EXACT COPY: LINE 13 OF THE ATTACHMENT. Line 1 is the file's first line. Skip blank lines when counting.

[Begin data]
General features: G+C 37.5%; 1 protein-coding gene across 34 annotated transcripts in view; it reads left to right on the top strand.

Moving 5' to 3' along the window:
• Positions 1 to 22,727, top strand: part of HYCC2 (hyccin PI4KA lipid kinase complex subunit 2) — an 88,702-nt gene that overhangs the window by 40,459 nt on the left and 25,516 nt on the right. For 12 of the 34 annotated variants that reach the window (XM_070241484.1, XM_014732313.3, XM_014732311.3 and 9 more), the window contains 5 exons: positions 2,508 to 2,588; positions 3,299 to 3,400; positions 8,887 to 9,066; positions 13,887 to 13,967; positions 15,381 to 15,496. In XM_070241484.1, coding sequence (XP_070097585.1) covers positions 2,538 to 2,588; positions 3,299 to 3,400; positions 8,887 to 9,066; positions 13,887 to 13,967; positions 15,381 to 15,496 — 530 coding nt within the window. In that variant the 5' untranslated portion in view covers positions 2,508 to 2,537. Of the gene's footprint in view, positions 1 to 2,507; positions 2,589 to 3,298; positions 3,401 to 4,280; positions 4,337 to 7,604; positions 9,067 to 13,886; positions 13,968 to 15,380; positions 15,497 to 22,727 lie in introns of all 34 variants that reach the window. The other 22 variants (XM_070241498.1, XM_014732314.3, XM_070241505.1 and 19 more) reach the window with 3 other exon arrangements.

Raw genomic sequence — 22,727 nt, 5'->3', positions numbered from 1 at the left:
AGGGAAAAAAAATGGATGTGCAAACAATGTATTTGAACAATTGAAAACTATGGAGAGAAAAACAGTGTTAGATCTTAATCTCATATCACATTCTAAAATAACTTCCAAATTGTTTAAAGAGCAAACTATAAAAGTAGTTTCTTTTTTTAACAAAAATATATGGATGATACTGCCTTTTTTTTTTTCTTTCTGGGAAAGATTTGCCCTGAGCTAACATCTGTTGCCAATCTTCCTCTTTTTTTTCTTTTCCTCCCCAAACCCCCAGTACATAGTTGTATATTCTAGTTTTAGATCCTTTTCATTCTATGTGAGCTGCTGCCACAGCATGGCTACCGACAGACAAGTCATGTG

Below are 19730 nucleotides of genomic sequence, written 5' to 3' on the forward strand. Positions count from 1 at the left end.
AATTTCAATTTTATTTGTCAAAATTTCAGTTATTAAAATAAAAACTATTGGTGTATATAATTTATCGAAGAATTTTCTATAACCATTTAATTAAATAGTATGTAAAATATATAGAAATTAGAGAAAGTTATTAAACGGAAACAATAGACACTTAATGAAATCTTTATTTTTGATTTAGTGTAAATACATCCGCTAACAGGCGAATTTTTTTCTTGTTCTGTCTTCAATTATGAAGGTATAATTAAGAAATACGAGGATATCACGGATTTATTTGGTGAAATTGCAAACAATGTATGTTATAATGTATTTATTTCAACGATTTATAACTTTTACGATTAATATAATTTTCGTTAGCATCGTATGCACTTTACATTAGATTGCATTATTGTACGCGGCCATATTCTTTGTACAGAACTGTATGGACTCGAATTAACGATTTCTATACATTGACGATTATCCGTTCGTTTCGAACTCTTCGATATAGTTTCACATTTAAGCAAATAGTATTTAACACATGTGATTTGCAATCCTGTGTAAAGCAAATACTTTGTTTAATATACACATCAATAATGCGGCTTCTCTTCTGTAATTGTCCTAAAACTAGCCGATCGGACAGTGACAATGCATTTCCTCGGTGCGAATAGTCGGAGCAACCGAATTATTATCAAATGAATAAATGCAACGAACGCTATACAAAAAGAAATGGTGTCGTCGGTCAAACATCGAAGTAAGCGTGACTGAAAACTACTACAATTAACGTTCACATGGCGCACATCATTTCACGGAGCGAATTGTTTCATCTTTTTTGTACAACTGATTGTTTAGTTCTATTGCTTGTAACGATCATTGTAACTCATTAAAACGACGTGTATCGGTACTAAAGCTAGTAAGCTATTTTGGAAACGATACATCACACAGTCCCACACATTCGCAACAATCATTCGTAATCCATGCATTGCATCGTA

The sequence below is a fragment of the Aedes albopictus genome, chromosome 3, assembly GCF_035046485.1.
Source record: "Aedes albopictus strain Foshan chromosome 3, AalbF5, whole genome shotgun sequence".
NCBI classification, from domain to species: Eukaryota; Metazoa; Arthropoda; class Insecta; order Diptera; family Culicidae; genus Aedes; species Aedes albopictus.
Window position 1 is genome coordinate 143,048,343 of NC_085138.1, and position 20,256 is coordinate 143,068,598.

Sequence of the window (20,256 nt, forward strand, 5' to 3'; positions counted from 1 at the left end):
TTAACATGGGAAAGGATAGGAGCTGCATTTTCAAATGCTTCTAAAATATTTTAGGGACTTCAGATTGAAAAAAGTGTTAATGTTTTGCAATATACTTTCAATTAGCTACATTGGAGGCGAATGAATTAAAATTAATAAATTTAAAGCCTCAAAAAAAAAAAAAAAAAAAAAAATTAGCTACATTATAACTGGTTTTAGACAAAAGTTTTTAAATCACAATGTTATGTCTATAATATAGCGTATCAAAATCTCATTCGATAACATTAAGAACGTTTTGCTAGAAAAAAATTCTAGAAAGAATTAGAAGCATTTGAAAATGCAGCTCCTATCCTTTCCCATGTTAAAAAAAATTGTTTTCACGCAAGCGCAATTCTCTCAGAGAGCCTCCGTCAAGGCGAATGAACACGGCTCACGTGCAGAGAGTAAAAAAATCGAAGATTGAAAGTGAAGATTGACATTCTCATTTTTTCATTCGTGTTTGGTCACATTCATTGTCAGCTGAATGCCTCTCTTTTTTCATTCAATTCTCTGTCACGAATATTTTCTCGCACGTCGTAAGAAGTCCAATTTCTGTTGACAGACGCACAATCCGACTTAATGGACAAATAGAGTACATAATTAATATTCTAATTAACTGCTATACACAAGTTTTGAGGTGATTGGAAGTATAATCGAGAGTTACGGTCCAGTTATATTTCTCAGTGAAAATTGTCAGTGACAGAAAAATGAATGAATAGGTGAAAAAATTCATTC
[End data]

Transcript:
TTAACATGGGAAAGGATAGGAGCTGCATTTTCAAATGCTTCTAAAATATTTTAGGGACTTCAGATTGAAAAAAGTGTTAATGTTTTGCAATATACTTTCAATTAGCTACATTGGAGGCGAATGAATTAAAATTAATAAATTTAAAGCCTCAAAAAAAAAAAAAAAAAAAAAAATTAGCTACATTATAACTGGTTTTAGACAAAAGTTTTTAAATCACAATGTTATGTCTATAATATAGCGTATCAAAATCTCATTCGATAACATTAAGAACGTTTTGCTAGAAAAAAATTCTAGAAAGAATTAGAAGCATTTGAAAATGCAGCTCCTATCCTTTCCCATGTTAAAAAAAATTGTTTTCACGCAAGCGCAATTCTCTCAGAGAGCCTCCGTCAAGGCGAATGAACACGGCTCACGTGCAGAGAGTAAAAAAATCGAAGATTGAAAGTGAAGATTGACATTCTCATTTTTTCATTCGTGTTTGGTCACATTCATTGTCAGCTGAATGCCTCTCTTTTTTCATTCAATTCTCTGTCACGAATATTTTCTCGCACGTCGTAAGAAGTCCAATTTCTGTTGACAGACGCACAATCCGACTTAATGGACAAATAGAGTACATAATTAATATTCTAATTAACTGCTATACACAAGTTTTGAGGTGATTGGAAGTATAATCGAGAGTTACGGTCCAGTTATATTTCTCAGTGAAAATTGTCAGTGACAGAAAAATGAATGAATAGGTGAAAAAATTCATTC